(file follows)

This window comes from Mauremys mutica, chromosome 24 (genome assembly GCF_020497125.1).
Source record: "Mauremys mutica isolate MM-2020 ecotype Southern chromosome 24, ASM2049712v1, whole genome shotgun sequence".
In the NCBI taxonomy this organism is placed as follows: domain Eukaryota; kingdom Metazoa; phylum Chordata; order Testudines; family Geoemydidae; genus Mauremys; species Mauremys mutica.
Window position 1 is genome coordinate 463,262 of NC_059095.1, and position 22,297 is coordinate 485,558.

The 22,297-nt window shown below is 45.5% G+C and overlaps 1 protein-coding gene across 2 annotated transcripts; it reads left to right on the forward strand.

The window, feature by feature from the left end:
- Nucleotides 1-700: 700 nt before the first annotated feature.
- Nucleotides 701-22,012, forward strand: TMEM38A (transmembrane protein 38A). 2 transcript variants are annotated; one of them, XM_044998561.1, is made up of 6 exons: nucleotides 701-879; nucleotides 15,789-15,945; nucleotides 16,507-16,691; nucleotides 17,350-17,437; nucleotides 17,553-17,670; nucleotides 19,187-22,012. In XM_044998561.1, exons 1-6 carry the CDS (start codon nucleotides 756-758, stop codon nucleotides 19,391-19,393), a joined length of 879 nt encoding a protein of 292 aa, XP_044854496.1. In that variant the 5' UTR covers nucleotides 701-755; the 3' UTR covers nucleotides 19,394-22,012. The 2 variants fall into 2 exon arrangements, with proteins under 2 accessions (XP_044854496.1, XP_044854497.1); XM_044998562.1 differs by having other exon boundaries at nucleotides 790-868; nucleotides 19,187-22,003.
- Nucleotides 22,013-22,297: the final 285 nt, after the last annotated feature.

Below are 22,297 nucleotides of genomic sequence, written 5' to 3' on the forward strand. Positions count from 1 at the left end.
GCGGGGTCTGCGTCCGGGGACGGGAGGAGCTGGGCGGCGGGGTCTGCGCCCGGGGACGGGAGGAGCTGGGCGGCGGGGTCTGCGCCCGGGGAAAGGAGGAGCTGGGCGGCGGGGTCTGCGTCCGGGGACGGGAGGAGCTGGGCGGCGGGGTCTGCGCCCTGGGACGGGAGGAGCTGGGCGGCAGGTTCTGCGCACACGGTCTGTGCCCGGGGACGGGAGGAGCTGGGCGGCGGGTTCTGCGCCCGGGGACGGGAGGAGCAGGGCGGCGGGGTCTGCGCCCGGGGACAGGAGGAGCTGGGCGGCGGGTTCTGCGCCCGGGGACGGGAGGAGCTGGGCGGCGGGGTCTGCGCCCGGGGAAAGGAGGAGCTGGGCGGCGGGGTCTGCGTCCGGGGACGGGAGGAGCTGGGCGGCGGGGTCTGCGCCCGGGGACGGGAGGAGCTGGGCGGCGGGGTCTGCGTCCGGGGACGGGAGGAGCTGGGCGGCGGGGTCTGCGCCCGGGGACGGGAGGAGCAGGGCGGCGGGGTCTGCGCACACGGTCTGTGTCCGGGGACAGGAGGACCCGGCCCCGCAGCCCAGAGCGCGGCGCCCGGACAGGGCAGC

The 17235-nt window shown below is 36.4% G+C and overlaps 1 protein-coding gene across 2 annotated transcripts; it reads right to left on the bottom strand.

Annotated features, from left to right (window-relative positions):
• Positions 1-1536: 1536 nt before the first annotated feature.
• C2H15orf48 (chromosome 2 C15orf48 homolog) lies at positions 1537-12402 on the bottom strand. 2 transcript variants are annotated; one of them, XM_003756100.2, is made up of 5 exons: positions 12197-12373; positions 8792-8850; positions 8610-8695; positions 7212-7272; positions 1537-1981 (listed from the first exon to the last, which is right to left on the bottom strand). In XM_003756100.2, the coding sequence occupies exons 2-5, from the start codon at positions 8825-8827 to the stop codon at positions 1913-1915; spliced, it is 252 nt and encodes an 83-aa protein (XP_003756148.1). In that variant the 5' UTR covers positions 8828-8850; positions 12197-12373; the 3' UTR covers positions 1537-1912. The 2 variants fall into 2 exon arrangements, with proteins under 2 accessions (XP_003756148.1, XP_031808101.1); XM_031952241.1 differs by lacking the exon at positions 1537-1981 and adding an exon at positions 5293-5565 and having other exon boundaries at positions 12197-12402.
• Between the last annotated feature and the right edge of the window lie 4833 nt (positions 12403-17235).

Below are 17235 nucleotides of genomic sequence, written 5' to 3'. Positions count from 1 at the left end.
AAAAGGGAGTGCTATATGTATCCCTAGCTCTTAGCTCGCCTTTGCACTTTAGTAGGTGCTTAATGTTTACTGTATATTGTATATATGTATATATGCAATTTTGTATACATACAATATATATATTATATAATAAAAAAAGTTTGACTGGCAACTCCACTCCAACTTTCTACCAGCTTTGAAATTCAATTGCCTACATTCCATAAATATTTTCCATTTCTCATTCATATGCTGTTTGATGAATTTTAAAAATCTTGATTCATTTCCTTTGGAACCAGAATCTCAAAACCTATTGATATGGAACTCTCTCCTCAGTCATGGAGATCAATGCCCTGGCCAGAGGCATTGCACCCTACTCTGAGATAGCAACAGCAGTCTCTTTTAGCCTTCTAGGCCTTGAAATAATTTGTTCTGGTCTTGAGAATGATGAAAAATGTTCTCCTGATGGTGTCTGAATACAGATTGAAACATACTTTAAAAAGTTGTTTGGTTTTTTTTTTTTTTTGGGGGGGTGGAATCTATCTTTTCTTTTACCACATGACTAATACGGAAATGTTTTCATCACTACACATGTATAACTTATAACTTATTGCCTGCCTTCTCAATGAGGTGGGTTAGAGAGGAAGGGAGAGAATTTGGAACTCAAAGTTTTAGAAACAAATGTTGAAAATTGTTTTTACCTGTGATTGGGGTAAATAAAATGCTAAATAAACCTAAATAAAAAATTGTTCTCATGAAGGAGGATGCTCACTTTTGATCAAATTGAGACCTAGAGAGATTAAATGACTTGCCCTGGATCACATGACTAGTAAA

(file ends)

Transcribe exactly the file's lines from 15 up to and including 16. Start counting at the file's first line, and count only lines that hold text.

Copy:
• C2H15orf48 (chromosome 2 C15orf48 homolog) lies at positions 1537-12402 on the bottom strand. 2 transcript variants are annotated; one of them, XM_003756100.2, is made up of 5 exons: positions 12197-12373; positions 8792-8850; positions 8610-8695; positions 7212-7272; positions 1537-1981 (listed from the first exon to the last, which is right to left on the bottom strand). In XM_003756100.2, the coding sequence occupies exons 2-5, from the start codon at positions 8825-8827 to the stop codon at positions 1913-1915; spliced, it is 252 nt and encodes an 83-aa protein (XP_003756148.1). In that variant the 5' UTR covers positions 8828-8850; positions 12197-12373; the 3' UTR covers positions 1537-1912. The 2 variants fall into 2 exon arrangements, with proteins under 2 accessions (XP_003756148.1, XP_031808101.1); XM_031952241.1 differs by lacking the exon at positions 1537-1981 and adding an exon at positions 5293-5565 and having other exon boundaries at positions 12197-12402.
• Between the last annotated feature and the right edge of the window lie 4833 nt (positions 12403-17235).